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The Defenseless Retailer

  
  
  

An article on The St. Louis Post-Dispatch’s website yesterday caught my attention. The headline was “Mobile Shoppers Shaking Up Retail Industry”, but what captured my interest was several of the assertions:

Mobile shopping is breaking down the walls of traditional brick-and-mortar stores by giving consumers the ability to easily find a cheaper price in a store down the street.

"That smart phone makes every retail box (or store) a glass box. So a consumer with a smart phone in an aisle can look out through the glass box and see every alternative available to them. It completely changes what happens at the shelf."

Stuff like that has to leave you wondering whether retailers are defenseless against these newly enabled consumers. It’s as if Consumers have been armed with the 21st century version of a Star Wars lightsaber, and Retailers only have rocks to throw. But no, retailers can respond:

Through various apps, retailers can tell when customers are near their stores and send them text messages about sales.

Oh, I get it. Retailers can respond by simply running more sales and offering more deals. That sounds like a sustainable business model.

Jonathan Mills, an avid mobile shopper who lives in Lake Saint Louis, would like to see more local retailers, especially grocery stores, launch apps that sync up to loyalty cards and coupons, as he has seen with chains like Safeway in other parts of the country. "I will reward a business if they give me something back," he said. If not, he will go wherever he can find the best price.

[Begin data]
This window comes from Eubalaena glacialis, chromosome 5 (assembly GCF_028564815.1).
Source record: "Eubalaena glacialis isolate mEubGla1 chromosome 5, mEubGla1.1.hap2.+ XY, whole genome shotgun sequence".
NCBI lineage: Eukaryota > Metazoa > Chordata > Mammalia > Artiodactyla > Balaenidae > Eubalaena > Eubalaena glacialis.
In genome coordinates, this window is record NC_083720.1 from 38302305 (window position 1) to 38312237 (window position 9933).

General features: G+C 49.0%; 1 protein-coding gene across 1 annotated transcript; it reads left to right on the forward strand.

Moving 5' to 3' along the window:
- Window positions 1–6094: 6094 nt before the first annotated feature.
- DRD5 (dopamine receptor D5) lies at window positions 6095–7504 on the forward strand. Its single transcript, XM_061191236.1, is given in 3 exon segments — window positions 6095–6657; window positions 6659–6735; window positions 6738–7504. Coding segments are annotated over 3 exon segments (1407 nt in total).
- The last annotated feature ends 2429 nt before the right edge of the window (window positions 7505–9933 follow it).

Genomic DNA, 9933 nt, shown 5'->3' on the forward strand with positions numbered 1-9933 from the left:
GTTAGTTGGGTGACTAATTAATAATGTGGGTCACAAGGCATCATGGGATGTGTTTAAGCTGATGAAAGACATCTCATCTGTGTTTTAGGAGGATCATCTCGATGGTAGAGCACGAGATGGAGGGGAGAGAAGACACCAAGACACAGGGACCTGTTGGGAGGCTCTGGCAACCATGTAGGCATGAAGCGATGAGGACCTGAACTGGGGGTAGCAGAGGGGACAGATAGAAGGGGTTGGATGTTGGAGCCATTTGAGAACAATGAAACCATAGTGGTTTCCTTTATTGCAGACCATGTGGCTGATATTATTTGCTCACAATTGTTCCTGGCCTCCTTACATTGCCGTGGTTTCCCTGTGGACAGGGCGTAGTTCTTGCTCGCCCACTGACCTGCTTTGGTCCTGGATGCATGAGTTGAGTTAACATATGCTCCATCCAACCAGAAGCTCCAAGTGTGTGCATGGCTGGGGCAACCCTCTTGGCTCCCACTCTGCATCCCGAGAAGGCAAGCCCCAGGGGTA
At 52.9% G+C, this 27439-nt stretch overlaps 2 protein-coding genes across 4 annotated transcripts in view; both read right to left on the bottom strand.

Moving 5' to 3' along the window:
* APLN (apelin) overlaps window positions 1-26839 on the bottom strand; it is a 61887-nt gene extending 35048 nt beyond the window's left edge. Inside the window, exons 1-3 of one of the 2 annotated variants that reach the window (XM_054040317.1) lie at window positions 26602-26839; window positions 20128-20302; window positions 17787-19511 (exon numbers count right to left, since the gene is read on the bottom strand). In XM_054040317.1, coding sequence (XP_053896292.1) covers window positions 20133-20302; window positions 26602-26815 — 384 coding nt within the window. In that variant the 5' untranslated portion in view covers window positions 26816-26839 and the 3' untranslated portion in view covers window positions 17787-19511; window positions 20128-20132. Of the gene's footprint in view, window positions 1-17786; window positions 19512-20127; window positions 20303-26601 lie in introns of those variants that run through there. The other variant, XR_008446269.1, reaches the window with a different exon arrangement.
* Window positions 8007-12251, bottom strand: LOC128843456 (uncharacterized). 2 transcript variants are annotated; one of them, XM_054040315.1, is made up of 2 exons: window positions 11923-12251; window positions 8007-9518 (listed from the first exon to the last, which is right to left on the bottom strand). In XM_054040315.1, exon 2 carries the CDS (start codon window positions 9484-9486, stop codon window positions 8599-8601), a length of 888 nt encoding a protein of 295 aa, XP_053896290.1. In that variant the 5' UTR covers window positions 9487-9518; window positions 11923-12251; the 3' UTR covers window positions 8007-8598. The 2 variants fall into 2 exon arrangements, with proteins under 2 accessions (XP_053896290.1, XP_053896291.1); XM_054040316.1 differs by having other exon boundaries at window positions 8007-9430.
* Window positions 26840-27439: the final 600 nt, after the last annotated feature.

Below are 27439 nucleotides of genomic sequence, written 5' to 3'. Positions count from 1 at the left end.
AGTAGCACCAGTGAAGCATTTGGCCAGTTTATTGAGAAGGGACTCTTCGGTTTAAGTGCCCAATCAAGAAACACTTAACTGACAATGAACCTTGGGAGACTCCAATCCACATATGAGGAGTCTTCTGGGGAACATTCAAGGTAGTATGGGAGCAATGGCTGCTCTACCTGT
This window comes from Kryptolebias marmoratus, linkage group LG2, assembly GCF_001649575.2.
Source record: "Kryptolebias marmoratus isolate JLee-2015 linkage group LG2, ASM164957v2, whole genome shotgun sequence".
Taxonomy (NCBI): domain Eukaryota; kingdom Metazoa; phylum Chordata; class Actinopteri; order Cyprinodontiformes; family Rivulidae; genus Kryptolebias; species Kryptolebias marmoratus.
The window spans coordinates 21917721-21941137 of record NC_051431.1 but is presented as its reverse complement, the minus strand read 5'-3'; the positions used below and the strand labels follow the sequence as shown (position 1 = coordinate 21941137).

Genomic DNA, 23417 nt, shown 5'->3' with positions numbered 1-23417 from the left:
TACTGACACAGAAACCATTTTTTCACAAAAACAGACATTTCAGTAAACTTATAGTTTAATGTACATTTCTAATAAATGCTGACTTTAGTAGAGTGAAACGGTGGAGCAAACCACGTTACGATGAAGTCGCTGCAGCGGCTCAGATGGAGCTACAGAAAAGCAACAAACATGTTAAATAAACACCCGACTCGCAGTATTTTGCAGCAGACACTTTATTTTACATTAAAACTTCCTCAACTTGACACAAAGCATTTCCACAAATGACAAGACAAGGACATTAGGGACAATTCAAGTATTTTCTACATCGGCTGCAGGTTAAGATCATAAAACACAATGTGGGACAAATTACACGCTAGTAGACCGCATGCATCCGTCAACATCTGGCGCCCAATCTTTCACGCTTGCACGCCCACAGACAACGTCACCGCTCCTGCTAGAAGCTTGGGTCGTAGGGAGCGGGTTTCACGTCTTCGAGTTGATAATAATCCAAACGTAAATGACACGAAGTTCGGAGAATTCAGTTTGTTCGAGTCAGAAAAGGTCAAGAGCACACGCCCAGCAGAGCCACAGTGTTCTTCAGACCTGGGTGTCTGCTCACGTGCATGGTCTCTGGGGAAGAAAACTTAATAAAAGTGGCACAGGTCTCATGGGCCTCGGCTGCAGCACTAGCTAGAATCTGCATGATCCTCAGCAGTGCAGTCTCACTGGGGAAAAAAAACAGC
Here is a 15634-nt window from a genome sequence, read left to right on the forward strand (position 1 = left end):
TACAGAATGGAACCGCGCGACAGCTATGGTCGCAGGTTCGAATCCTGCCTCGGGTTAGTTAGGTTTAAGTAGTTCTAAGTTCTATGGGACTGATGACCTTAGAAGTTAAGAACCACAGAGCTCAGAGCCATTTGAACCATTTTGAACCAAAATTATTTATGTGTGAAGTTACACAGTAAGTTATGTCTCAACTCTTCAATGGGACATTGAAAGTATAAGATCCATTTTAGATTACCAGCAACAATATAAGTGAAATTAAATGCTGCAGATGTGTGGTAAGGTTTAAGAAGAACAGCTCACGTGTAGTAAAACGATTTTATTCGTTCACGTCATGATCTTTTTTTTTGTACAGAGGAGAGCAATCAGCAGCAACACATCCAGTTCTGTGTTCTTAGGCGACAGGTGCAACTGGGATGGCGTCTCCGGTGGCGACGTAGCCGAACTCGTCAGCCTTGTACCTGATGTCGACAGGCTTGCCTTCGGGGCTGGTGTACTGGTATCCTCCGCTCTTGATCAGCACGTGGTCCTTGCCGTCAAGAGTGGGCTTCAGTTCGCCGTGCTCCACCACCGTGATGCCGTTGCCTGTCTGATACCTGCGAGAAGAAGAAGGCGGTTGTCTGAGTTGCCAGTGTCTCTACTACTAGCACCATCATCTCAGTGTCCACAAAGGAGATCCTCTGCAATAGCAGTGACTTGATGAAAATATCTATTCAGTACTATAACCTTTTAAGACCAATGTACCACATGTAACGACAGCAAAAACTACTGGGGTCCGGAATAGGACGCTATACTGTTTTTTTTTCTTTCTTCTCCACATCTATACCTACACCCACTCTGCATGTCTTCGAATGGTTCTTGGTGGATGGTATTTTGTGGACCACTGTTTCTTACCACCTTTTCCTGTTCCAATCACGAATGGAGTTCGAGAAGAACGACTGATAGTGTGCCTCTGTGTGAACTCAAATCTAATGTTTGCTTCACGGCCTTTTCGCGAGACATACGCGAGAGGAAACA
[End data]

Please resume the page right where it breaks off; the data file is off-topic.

It sounds like shopping is on the verge of becoming a strictly rational, utilitarian activity. "Just the facts, ma’am."

Borders already is paying the price for failing to anticipate the impact of e-commerce.

Well, this is a pretty clear message to retailers: Do it, or die.

Please. Let’s think this through. Mobile is not a 21st century version of a Star Wars lightsaber, but of things a lot more mundane, a 20th century catalog, weekly circular insert, or weekly coupon book. Granted the technology is light years removed from run-of-press, but the medium is sending the same message: Here’s what’s on sale!

Mass-market retailers, the national retailers we all know and rarely love, have ridden the item-price promotion business model all the way down to the point where just about everything they sell has been commoditized. All they seem to have left to compete on is price.

But there’s a lot more to retailing, and perceived consumer value, than price. Value is ultimately the sum of the total customer experience, and if all that adds up to is price, well, then value equates with price. But the very best retailers, especially the very best independent retailers, have long understood that true value is the synergy of distinctive stores, unique and compelling high-quality assortments and presentations, passionate, informed and engaged store associates, state of the art product knowledge, outstanding customer service and exceptional execution. All of these things add up to a memorable customer experience.

Further, if retailers have allowed themselves to be defined strictly by their price points, they’re certainly appealing to rational, utilitarian, price-driven shoppers. But we all know that consumer motivations are far more diverse. Shopping is far more than the cold-hearted utilitarian acquisition of commodities. It’s a highly personal, emotional, and at times irrational activity that satisfies a broad range of human urges and aspirations. In that regard, retailing is about so much more than just price, it’s about the totality of the customer experience, just like the very best retailers have always understood.

So, retailers are not defenseless in this new mobile age, any more than they are helpless. Mobile technology is merely the latest in communication technology, and while it certainly must be accounted for, it’s hardly the make or break of a successful retail strategy. To understand that, all you have to do is ask yourself who has the more appealing and compelling stores: Barnes & Noble or Borders?

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